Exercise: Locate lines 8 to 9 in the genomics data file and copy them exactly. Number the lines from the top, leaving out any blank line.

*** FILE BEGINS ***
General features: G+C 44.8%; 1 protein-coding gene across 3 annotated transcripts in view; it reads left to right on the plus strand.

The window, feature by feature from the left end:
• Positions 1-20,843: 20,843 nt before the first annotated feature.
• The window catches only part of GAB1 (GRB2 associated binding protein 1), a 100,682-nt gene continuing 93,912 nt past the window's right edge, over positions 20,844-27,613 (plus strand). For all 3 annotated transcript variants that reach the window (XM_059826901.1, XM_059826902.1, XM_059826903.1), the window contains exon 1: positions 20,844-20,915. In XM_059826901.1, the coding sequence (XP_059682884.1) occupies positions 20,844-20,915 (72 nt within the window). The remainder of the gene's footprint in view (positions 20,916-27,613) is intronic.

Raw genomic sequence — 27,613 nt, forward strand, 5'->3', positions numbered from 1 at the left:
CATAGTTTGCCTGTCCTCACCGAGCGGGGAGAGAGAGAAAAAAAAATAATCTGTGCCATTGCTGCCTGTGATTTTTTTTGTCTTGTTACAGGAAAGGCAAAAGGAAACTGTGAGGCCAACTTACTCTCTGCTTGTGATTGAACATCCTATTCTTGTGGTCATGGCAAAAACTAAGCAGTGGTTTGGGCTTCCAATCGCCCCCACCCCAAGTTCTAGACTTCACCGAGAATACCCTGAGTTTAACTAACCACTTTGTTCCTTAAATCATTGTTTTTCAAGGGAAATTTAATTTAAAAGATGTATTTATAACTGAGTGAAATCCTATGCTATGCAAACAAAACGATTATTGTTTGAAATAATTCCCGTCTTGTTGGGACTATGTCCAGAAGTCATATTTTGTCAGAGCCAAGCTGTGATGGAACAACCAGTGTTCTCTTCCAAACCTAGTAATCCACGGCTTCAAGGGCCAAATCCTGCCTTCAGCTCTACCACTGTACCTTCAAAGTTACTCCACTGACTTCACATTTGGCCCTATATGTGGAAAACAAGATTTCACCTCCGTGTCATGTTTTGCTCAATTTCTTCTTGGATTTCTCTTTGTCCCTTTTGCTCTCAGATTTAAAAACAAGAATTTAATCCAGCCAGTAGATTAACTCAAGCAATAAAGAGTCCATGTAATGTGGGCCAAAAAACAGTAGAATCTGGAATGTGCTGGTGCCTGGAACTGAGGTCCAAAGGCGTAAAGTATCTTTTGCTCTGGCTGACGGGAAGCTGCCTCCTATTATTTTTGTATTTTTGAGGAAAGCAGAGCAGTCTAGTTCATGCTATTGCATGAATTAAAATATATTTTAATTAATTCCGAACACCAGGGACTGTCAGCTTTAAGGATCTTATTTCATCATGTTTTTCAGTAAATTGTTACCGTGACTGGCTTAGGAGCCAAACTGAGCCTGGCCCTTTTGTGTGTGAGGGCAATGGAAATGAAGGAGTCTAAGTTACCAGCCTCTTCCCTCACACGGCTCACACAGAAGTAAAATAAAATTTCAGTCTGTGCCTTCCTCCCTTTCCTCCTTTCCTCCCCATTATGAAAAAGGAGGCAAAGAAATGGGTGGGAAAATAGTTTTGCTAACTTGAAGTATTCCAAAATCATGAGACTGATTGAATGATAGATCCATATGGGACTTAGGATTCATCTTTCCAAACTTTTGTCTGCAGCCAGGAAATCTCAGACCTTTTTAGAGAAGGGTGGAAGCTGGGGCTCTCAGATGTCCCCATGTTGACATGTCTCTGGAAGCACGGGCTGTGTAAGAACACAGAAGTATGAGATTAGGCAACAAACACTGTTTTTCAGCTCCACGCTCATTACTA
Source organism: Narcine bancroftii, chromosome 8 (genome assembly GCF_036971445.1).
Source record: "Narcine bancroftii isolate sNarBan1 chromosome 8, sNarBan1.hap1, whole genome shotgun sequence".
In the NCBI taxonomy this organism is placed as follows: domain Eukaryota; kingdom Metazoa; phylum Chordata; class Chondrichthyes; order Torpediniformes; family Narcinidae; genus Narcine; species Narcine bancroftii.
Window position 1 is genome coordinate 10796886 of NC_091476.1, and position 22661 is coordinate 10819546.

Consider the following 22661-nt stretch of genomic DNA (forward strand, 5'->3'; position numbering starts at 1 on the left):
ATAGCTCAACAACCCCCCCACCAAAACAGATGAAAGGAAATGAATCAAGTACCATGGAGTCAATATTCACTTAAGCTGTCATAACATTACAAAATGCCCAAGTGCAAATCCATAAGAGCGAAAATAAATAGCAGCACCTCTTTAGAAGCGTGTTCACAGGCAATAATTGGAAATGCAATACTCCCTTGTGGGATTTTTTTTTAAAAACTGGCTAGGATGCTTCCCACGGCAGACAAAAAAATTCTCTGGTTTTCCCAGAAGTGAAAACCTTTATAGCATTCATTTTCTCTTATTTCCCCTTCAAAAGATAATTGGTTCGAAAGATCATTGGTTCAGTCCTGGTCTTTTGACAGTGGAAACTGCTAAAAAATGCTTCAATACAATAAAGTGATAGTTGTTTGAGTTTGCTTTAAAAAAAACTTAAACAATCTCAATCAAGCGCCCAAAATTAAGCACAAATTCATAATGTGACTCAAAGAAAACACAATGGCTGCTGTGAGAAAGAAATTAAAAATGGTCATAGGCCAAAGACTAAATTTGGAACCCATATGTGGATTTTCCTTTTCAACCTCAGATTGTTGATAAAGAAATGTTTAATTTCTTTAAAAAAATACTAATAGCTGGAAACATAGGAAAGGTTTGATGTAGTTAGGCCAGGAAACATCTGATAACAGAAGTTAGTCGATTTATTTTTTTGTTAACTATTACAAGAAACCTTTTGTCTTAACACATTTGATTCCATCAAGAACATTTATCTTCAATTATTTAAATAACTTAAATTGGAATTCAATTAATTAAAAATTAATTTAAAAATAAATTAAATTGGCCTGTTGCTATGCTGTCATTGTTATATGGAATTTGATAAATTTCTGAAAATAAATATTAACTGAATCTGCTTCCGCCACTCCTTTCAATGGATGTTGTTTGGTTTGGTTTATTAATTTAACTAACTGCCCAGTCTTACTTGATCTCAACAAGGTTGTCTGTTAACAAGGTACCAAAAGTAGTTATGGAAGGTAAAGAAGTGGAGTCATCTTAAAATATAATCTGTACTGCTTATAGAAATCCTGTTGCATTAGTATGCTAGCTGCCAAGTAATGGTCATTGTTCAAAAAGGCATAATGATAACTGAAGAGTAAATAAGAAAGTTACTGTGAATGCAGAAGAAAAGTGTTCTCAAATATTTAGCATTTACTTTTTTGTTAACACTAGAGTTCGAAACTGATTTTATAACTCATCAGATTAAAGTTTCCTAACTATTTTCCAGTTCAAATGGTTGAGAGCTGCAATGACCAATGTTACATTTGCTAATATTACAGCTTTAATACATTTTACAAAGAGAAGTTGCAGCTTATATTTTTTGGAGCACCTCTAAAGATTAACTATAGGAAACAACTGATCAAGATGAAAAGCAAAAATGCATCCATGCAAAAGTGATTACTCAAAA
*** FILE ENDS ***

Source record: "Narcine bancroftii isolate sNarBan1 chromosome 8, sNarBan1.hap1, whole genome shotgun sequence".
In the NCBI taxonomy this organism is placed as follows: domain Eukaryota; kingdom Metazoa; phylum Chordata; class Chondrichthyes; order Torpediniformes; family Narcinidae; genus Narcine; species Narcine bancroftii.